There were serious deficiencies in the economic appraisal which under-estimated the cost of the project. The Department accepted Translink’s assurances on the accuracy of these estimates and allowed the project to proceed even when it became apparent that projected costs were well in excess of the budget. [added emphasis]
Maunsell Rail, Translink’s lead engineering consultants, did not specify the contract properly and failed to deliver track designs. These failures contributed to multi-million pound claims from the construction contractor (Mowlem Rail). Translink’s ability to control these cost increases was severely prejudiced by omissions in the tender documentation prepared by Maunsell and the absence of effective contract variation procedures.
Translink terminated Maunsell’s appointment by agreement in November 2001. Even though much of the increased cost resulted from Maunsell’s failures, no damages can be recovered because the Termination Agreement effectively waived Translink’s right to claim. It is difficult to be exact about the quantum of any loss to the public purse. However we estimate the potential loss is in the region of £8 million to £13 million.
In addition to the increased cost of the project, there is uncertainty as to whether it has delivered all of its intended benefits. The original specification of a 90 mph speed limit was reduced to 70 mph and other works on bridges and sea defences were removed from the contract to reduce costs.

Part 3: Action is required to improve future performance:

Many of the problems which arose on the project could have been avoided or their effects lessened if Translink had managed the project properly. Translink had no procedures for project management or the management of consultants and there were shortcomings in procurement practices.
Translink’s documented record was very poor; key decisions were not recorded and documents were destroyed by a senior official.
There were indications of excessive generosity to Translink staff and the Board failed to provide effective oversight on decisions which put public funds at risk.
Translink has made progress with plans to improve project management but implementation in some areas has been slow.
The Department stated that significant lessons have been learned and that action has been taken to improve its control of Translink capital projects.

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  • Sean Og

    DSD were also strongly critisised for benefit errors and the CSA’s inability to collect Child Maintenance. Apparrently outstanding debt to the CSA doubled in the past year.

    Reading the reports of Margaret Ritchie’s appearance in front of the DSD committee yesterday (BBC) you have to wonder if she has the will to sort these problems out.

    She comes across as the Minister for DSD staff rather than a Minister for Social Development. She appears to be more concerned about the jobs of Civil Servants working in her Department rather than the thousand of single parents who aren’t getting the Child Maintenance they need and are entitled to or the thousands getting the wrong social secirity benefit rates.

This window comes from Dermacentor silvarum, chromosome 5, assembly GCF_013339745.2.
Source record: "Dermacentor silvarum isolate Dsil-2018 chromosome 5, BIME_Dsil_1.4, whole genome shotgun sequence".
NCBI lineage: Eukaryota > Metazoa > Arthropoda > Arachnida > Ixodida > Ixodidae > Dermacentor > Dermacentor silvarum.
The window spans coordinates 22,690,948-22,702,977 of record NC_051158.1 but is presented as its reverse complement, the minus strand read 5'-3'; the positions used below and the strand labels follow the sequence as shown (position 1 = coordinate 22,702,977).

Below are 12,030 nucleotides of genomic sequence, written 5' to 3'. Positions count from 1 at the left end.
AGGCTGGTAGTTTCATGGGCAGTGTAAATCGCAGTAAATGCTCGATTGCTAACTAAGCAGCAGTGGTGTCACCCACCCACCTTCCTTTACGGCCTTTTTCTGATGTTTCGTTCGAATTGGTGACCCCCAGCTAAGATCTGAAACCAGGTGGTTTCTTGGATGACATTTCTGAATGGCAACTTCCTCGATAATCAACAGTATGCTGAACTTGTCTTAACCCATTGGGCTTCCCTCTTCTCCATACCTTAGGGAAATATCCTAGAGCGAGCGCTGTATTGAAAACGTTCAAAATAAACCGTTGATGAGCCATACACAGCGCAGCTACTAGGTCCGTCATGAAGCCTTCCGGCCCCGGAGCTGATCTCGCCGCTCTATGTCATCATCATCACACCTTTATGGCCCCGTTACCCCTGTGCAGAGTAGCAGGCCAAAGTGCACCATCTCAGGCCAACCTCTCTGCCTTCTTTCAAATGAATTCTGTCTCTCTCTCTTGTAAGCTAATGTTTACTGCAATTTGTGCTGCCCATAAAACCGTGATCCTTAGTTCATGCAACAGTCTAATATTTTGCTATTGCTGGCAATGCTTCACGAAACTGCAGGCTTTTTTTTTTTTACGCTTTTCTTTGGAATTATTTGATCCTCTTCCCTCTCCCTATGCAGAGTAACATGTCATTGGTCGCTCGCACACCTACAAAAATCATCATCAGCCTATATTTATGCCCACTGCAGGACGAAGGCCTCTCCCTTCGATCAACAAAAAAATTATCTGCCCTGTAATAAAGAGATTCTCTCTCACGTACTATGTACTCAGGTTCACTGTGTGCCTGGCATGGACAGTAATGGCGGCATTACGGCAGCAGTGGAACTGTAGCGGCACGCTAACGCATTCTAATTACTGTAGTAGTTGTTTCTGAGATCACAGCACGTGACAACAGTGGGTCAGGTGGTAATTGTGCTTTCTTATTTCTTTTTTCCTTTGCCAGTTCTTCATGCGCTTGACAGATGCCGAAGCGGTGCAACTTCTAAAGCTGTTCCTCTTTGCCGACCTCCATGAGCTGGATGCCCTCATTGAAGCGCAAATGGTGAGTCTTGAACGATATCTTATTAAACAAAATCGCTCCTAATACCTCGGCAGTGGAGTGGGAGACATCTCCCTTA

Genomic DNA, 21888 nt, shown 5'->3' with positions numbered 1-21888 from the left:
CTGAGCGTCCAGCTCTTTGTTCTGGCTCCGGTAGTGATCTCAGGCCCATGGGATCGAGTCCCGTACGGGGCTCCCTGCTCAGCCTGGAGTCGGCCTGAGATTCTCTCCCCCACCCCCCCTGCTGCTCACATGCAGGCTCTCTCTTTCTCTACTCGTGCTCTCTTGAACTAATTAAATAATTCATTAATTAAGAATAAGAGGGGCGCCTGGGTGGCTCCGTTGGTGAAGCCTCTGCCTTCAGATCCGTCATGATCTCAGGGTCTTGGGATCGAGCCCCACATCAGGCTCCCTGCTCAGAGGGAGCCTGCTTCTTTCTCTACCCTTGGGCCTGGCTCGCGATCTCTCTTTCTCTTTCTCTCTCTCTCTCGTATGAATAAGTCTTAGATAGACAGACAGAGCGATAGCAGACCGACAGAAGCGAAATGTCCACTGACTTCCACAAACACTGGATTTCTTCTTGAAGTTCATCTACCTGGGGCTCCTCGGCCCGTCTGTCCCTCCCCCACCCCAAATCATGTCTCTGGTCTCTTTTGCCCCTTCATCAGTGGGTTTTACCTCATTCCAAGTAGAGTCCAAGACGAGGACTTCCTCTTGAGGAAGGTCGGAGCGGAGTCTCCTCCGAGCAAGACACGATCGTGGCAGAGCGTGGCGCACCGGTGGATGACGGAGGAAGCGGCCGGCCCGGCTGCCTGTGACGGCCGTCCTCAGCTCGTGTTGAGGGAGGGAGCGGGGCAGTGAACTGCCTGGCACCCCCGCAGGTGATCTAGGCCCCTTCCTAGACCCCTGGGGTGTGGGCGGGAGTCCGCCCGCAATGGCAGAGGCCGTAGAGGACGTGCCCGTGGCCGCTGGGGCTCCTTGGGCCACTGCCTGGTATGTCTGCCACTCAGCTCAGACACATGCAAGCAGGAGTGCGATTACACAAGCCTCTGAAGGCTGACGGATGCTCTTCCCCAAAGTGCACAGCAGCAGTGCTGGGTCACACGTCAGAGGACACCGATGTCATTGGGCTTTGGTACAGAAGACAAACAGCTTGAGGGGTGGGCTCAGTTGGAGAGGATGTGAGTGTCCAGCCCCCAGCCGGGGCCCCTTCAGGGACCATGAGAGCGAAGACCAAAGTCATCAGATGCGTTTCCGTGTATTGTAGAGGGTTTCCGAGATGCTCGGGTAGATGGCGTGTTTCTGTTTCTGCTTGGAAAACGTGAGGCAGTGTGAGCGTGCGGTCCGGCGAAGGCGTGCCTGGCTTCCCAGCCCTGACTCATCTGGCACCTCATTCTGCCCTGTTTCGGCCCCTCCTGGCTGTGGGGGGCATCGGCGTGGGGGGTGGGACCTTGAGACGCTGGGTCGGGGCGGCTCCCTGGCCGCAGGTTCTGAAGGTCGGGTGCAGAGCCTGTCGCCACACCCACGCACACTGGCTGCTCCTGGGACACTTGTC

It looks to me like Margaret has been house trained by the civil servants faster than any other Minister.

    Sir Humpry would be proud of them!


  • Rubicon

    The NIAO Report is damning and the Dept responses during the PAC hearings hardly give confidence. Essentially, a overspend of over 100% was allowed and the persons responsible – far from being penalised – were rewarded with retirement parties. What we get appears to be an assurance that there is now “an intesity of management” (whatever that means!) and improved procurement practise (when anything would be an improvement over this fiasco).

    Most worrying is that overspends of over 40% are “built in” and expected because “engineers tend to be over optimistic”. How can ANY procurement involve competitive tendering with such a large “optimism factor”? A bidder with accurate cost estimates will be in danger of being passed over in favour of a company that deliberately undercosts their project estimates.

    It seems to me that the only ‘improvement’ here is to pretend competitive tendering is occurring and limiting overspends to around 40%!

    Yes – it’s progress – but not as we might expent.

  • Armstrong

    “It looks to me like Margaret has been house trained by the civil servants faster than any other Minister.”

    She has. A poor start as a Minister for the woman. A light weight totally out of her depth. She simply reads what ever script the civil servants put in front of her.

    In that report she comes across as a Trade Unionist rather than a Minister. (The link doesn’t work by the way)
    If she sorted out the appalling sickness levels in DSD she could improve efficiency. But the civil servants won’t tell her to do that!

    Margaret’s answer to problem seems to be “Give me more money”. Does she not realise that she is in Government now rather than on Down District Council?

  • On the Bangor line. It’s shameful that this money has been spent and no appreciable improvement in service has been delivered. I was intrigued as well to discover that the reason the new trains, which were so lauded when they arrived, smell like shit literally because the vents from the toilets emit in the inside of the train.

    It is also disgraceful that the Londonderry line, between NI’s two major cities is so dilapidated and runs on one track for most of the way. This is where the 30 odd million should have been spent.

  • Cruimh

    I so agree Ziz – so much for the green option of train travel. But money is needed for far more important things such as staff bonuses, junkets abroad, allowances, unnecessary ‘improvements’to roads (good little earner for those in the right place),funding schemes for terrorists and other wasters to ‘help the community’, translators for languages nobody actually needs etc etc .

  • The Pict

    [Don’t they know how to use links from the index? – Ed]

    Maybe it is not part of their remit?

  • jone

    Ritchie’s performance yesterday was risible.

    Simply running to the TV camera’s and saying ‘we haven’t got enough money I’m going to half to sack everybody unless the Treasury ponies up’ just looks incredibly weak.

    You’re a Minister. You’re in charge. Come up with a plan. Fight your corner in Executive. Don’t just stand around gurning.

  • martin walker

    all thismoney and no link to the airport

  • Pete Baker

    *With noted exceptions*

    Try to keep to the actual topic.